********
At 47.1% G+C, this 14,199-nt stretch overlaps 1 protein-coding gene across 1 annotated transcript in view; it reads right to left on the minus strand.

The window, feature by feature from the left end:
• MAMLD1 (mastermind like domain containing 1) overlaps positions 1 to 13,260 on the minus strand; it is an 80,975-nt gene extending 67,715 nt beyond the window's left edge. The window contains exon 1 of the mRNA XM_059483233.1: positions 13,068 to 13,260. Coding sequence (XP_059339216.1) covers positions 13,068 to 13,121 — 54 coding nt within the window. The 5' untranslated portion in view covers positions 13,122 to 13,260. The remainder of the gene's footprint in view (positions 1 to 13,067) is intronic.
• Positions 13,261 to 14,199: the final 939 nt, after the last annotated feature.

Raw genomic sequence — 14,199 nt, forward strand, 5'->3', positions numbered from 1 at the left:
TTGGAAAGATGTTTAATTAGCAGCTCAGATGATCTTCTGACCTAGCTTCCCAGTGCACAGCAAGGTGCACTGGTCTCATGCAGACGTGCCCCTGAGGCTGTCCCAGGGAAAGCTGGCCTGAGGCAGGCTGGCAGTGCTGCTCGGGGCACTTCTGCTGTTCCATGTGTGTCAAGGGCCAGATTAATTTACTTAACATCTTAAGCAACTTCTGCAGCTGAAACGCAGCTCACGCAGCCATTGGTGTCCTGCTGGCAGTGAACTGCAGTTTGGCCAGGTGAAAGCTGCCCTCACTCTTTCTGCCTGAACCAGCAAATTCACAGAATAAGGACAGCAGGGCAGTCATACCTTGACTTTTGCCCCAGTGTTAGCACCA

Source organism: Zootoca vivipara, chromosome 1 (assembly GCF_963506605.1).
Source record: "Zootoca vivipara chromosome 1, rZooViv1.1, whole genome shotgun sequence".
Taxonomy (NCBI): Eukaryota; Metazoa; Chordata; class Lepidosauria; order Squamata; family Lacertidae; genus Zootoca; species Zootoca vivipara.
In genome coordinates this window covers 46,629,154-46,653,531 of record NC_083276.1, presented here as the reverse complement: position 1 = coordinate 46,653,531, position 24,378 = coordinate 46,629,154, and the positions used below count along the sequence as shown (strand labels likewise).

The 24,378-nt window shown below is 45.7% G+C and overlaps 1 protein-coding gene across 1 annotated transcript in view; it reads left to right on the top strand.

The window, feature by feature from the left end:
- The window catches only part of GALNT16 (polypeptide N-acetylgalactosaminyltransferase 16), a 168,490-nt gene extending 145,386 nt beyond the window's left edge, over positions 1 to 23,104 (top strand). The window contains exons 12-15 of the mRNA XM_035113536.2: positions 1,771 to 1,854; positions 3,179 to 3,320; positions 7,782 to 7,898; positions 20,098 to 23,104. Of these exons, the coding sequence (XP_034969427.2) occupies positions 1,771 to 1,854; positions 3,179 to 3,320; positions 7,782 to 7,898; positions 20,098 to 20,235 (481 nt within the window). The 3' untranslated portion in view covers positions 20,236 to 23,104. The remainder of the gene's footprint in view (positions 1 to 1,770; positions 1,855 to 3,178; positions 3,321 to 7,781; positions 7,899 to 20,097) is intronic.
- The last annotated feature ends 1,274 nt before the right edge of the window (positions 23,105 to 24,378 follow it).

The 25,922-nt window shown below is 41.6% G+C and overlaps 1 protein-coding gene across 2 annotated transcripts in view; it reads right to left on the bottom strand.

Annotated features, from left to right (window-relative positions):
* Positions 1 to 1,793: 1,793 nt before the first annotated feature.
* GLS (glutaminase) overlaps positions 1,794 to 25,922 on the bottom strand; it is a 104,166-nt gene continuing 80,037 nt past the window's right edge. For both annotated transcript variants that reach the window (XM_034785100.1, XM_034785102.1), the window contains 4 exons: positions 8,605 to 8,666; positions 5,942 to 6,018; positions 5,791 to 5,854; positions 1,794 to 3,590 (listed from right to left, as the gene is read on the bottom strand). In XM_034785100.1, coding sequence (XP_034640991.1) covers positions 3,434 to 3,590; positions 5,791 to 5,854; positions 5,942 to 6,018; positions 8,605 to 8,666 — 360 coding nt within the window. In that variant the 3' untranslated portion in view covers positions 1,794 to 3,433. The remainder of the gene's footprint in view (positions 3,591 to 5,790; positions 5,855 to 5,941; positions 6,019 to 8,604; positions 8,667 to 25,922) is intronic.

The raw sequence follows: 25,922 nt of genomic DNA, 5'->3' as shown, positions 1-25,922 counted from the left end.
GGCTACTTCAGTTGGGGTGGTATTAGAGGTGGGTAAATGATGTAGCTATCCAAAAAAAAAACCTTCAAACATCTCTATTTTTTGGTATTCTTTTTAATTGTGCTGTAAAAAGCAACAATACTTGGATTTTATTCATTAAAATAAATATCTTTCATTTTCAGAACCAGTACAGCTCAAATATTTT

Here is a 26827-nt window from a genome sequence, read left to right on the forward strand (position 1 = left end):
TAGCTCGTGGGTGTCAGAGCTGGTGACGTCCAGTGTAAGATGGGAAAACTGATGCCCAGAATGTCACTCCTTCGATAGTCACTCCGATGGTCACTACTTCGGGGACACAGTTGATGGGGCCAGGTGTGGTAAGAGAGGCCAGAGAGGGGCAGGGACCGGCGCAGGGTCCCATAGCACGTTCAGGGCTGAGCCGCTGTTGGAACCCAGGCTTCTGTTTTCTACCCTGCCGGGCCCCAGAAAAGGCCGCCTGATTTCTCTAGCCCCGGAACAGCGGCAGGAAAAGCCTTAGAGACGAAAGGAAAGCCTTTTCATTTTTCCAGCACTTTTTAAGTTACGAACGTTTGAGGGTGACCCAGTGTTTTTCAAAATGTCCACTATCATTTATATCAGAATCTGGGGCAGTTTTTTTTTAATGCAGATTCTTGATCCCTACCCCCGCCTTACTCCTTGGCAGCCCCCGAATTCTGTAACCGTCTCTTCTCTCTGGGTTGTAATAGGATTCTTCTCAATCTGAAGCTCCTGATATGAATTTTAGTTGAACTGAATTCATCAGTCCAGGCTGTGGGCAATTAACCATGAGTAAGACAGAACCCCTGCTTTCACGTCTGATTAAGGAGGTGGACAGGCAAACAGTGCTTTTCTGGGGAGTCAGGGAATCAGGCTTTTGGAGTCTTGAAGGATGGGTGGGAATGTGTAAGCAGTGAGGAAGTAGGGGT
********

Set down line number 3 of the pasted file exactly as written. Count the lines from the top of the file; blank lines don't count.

• MAMLD1 (mastermind like domain containing 1) overlaps positions 1 to 13,260 on the minus strand; it is an 80,975-nt gene extending 67,715 nt beyond the window's left edge. The window contains exon 1 of the mRNA XM_059483233.1: positions 13,068 to 13,260. Coding sequence (XP_059339216.1) covers positions 13,068 to 13,121 — 54 coding nt within the window. The 5' untranslated portion in view covers positions 13,122 to 13,260. The remainder of the gene's footprint in view (positions 1 to 13,067) is intronic.